During the last decade, a host of epigenetic mechanisms were found to contribute to cancer and other human diseases. Several genomic studies have revealed that ~20% of malignancies have alterations of the subunits of polymorphic BAF and PBAF complexes, making them among the most frequently mutated complexes in cancer. Recurrent mutations arise in genes encoding several BAF/PBAF subunits, including ARID1A, ARID2, PBRM1, SMARCA4, and SMARCB1. These subunits share some degree of conservation with subunits from related ATP-dependent chromatin remodeling complexes in model organisms, where a large body of work provides insight into their roles in cancer. Here we review the roles of BAF- and PBAF-like complexes in these organisms, and relate these findings to recent discoveries in cancer epigenomics. We review several roles of BAF and PBAF complexes in cancer, including transcriptional regulation, DNA repair, and regulation of chromatin architecture and topology. More recent results highlight the need for new techniques to study these complexes. [PDF]


Meta-analysis of tumor exome sequencing studies reveals an extensive role of SWI/SNF in human malignancy

Subunits of mammalian SWI/SNF (mSWI/SNF or BAF) complexes have recently been implicated as tumor suppressors in human malignancies. To understand the full extent of their involvement, we conducted a proteomic analysis of endogenous mSWI/SNF complexes, which identified several new dedicated, stable subunits not found in yeast SWI/SNF complexes, including BCL7A, BCL7B and BCL7C, BCL11A and BCL11B, BRD9 and SS18. Incorporating these new members, we determined mSWI/SNF subunit mutation frequency in exome and whole-genome sequencing studies of primary human tumors. Notably, mSWI/SNF subunits are mutated in 19.6% of all human tumors reported in 44 studies. Our analysis suggests that specific subunits protect against cancer in specific tissues. In addition, mutations affecting more than one subunit, defined here as compound heterozygosity, are prevalent in certain cancers. Our studies demonstrate that mSWI/SNF is the most frequently mutated chromatin-regulatory complex (CRC) in human cancer, exhibiting a broad mutation pattern, similar to that of TP53. Thus, proper functioning of polymorphic BAF complexes may constitute a major mechanism of tumor suppression.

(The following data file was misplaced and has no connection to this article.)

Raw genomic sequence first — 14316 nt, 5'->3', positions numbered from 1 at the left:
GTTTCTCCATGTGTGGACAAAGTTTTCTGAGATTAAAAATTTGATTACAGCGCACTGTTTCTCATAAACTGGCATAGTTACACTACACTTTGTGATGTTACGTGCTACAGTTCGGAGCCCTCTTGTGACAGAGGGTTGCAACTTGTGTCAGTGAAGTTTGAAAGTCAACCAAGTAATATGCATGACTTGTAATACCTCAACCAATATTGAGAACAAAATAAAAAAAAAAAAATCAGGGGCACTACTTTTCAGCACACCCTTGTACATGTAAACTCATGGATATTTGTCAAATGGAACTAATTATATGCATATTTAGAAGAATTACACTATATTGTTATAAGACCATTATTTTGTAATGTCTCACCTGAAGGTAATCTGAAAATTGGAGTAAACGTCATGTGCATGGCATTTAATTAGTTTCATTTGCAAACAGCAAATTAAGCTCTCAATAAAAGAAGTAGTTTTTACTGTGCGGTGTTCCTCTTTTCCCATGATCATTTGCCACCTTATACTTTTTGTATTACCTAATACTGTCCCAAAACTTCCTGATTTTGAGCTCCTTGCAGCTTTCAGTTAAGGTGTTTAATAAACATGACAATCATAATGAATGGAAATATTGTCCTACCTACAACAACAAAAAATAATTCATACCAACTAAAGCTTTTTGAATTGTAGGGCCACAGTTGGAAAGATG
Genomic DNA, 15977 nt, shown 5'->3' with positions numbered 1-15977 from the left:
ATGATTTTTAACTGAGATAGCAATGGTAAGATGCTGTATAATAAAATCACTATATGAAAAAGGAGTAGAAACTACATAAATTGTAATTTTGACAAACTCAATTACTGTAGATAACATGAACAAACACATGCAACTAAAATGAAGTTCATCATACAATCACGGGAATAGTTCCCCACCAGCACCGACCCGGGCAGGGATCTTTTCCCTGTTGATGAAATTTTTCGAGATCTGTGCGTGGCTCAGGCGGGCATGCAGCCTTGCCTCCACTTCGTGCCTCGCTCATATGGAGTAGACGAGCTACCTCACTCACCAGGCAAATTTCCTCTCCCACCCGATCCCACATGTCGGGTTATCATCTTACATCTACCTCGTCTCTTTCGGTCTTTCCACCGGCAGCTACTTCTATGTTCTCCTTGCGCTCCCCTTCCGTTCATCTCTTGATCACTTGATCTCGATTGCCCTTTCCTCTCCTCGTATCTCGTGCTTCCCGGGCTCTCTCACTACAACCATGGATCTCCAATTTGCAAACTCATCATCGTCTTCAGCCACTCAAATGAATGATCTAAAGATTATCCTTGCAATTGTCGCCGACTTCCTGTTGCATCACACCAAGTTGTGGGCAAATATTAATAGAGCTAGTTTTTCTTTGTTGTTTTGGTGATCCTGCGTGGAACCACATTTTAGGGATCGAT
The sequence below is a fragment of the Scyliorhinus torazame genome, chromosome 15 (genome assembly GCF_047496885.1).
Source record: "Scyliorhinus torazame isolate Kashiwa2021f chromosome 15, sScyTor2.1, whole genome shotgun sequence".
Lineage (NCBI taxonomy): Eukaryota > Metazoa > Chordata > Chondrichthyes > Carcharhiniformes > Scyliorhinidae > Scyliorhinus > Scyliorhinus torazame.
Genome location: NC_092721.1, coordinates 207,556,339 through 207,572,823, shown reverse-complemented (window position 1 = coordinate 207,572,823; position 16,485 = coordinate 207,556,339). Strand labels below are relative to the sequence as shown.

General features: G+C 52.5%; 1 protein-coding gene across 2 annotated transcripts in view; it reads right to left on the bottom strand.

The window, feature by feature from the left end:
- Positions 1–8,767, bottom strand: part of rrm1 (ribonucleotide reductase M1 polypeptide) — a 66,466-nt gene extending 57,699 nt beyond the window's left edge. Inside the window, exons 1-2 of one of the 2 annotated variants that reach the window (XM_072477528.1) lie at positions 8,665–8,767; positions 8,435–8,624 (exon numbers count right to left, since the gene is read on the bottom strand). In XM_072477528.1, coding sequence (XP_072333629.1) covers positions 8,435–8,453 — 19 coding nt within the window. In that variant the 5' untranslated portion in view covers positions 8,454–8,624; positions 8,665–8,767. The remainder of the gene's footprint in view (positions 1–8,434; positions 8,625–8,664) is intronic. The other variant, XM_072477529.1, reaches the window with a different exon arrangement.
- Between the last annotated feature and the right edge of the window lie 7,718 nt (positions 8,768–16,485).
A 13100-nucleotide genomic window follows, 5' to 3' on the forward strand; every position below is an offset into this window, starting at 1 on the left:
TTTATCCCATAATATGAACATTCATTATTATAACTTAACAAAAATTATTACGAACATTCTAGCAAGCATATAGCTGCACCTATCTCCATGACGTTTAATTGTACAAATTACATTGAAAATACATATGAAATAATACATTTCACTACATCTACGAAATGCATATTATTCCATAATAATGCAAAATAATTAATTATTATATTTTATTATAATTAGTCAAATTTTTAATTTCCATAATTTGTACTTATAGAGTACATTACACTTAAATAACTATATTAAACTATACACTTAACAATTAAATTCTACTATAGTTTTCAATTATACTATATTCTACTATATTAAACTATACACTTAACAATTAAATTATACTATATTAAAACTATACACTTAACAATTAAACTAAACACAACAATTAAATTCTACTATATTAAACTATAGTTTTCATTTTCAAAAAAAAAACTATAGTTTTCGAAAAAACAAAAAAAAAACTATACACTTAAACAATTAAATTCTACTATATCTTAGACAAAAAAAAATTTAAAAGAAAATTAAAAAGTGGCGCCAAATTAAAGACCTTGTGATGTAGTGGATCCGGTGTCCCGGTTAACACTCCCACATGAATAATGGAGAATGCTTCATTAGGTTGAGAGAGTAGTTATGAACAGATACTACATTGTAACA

Computational modeling of histone modification domain spreading

A central goal of chromatin biology is to reveal how posttranslational histone marks modulate gene expression; however, relatively little is known about the spatial or temporal dynamics of these marks. We previously showed that a dynamic model of histone mark nucleation, propagation, and turnover fits the mean enrichment profiles from 99% of noncentromeric histone H3 lysine 9 trimethylation (H3K9me3) domains in mouse embryonic stem cells without the need for boundary or insulator elements. Here we report the full details of this "inherently bounded" model of histone modification dynamics and describe several dynamic features of the model using H3K9me3 as a paradigm. By analyzing the kinetic and structural constraints that drive formation of inherently bounded domains, we find that such domains are optimized when the rates of marking and turnover are comparable. Additionally, we find that to establish such domains, propagation of the histone marks must occur primarily through local contacts.

Rewriting the epigenome with small-molecule induced chromatin modifications

Posttranslational histone modifications are important for gene regulation, yet the mode of propagation and the contribution to heritable gene expression states remains controversial. To address these questions, we developed a chromatin in vivo assay (CiA) system employing chemically induced proximity to initiate and terminate chromatin modifications in living cells. We selectively recruited HP1α to induce H3K9me3-dependent gene silencing and describe the kinetics and extent of chromatin modifications at the Oct4 locus in fibroblasts and pluripotent cells. H3K9me3 propagated symmetrically and continuously at average rates of ∼0.18 nucleosomes/hr to produce domains of up to 10 kb. After removal of the HP1α stimulus, heterochromatic domains were heritably transmitted, undiminished through multiple cell generations. Our data enabled quantitative modeling of reaction kinetics, which revealed that dynamic competition between histone marking and turnover, determines the boundaries and stability of H3K9me3 domains. This framework predicts the steady-state dynamics and spatial features of the majority of euchromatic H3K9me3 domains over the genome.


Atomic force microscopy of RNA polymerase transcribing through a nucleosome